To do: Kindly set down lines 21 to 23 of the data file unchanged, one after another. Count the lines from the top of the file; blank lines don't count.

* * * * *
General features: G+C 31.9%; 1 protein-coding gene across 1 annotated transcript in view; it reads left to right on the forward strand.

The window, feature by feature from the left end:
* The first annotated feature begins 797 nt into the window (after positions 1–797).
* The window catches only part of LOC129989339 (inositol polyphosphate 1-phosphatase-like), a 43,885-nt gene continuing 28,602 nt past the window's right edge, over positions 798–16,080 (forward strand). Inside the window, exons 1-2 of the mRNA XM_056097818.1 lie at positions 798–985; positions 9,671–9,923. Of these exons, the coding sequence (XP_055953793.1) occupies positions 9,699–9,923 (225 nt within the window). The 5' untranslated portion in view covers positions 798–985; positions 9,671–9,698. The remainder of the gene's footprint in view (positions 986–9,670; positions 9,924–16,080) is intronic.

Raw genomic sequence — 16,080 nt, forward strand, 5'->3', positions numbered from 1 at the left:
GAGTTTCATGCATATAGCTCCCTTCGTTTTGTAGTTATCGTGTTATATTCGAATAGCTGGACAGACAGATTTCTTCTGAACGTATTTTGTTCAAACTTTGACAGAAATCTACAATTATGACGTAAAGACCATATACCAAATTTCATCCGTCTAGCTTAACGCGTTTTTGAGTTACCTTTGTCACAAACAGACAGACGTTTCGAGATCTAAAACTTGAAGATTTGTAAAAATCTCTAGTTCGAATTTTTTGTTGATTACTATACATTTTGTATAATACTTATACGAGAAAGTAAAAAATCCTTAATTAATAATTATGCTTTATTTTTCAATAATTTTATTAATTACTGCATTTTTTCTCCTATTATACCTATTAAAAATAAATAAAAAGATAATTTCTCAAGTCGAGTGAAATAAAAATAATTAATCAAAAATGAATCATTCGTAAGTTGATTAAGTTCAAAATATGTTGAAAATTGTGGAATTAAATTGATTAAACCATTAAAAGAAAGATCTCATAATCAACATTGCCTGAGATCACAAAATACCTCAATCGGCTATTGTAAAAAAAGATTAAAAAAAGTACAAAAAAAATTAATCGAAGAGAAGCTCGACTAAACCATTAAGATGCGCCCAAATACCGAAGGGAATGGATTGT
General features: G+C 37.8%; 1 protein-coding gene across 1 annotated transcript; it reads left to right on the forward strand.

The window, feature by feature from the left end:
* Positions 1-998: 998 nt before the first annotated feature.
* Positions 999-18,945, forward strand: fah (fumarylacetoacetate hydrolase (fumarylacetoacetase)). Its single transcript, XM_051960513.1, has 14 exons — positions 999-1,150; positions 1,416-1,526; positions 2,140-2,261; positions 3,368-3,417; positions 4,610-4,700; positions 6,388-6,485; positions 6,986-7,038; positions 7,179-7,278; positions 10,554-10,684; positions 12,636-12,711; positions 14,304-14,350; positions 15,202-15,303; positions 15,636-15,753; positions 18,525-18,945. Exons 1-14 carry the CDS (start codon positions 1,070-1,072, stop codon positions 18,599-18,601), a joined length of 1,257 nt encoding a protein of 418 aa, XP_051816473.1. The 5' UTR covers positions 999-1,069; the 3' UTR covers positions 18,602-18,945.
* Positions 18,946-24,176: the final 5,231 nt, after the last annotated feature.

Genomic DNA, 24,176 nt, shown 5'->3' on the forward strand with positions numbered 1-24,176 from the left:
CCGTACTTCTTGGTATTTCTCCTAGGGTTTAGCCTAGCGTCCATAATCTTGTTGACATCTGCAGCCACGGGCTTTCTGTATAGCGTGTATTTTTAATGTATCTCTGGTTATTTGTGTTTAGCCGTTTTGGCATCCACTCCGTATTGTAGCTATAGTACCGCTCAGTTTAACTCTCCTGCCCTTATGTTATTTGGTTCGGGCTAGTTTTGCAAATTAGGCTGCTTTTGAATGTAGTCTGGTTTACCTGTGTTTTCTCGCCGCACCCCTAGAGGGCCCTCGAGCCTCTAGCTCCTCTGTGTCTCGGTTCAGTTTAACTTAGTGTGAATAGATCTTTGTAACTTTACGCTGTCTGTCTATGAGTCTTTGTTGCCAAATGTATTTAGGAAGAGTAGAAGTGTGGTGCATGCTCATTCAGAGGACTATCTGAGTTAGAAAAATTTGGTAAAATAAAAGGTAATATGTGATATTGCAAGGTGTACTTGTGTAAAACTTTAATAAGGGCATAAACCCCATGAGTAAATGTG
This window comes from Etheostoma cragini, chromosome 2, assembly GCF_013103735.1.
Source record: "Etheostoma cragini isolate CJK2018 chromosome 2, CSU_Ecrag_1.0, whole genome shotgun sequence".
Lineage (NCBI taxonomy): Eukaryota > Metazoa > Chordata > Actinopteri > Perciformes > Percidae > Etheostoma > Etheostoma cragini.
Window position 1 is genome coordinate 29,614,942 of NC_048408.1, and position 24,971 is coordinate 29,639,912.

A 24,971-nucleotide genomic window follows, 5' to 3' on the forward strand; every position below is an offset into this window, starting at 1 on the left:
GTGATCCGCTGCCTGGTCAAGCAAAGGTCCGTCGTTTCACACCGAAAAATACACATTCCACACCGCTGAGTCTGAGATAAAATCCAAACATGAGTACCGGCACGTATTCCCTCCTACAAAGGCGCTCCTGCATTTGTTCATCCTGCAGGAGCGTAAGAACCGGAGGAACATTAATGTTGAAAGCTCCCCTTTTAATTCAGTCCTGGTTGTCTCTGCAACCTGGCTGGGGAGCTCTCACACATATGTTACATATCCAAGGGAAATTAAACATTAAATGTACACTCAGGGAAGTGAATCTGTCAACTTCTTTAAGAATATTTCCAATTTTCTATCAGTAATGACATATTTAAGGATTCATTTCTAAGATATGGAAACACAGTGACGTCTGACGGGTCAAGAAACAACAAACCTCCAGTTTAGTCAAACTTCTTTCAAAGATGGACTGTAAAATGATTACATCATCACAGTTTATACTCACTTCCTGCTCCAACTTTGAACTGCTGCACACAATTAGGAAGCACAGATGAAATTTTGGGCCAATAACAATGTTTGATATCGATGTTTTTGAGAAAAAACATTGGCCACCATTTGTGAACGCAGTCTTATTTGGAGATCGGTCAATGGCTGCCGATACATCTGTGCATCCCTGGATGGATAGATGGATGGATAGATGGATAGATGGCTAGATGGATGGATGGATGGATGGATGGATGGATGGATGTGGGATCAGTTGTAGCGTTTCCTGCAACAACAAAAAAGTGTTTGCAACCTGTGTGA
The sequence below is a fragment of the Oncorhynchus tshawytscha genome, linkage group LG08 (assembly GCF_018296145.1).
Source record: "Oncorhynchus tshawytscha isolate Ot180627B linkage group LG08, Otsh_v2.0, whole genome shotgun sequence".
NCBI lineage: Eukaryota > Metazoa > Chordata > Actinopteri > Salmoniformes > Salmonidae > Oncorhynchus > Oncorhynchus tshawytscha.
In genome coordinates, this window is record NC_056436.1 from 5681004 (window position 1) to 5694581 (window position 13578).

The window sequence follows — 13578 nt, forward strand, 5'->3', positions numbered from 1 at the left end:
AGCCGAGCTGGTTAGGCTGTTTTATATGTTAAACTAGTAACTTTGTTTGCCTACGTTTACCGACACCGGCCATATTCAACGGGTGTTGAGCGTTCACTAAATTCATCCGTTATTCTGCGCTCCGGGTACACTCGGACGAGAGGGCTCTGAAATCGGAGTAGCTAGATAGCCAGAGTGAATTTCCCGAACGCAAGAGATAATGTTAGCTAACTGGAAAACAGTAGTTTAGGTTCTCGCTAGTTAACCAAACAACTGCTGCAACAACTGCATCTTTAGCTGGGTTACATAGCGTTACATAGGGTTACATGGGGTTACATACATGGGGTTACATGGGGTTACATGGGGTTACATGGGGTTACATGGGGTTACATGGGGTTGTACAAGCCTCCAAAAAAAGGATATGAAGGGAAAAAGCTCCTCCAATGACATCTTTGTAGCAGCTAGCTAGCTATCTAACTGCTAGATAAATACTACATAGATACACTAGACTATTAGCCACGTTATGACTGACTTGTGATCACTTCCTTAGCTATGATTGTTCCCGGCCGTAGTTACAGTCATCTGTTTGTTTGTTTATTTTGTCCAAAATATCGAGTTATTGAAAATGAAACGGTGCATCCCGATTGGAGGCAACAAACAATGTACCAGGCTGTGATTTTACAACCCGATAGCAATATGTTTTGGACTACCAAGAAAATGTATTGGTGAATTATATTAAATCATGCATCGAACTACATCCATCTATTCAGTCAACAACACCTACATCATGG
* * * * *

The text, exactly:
Source record: "Oncorhynchus tshawytscha isolate Ot180627B linkage group LG08, Otsh_v2.0, whole genome shotgun sequence".
NCBI lineage: Eukaryota > Metazoa > Chordata > Actinopteri > Salmoniformes > Salmonidae > Oncorhynchus > Oncorhynchus tshawytscha.
In genome coordinates, this window is record NC_056436.1 from 5681004 (window position 1) to 5694581 (window position 13578).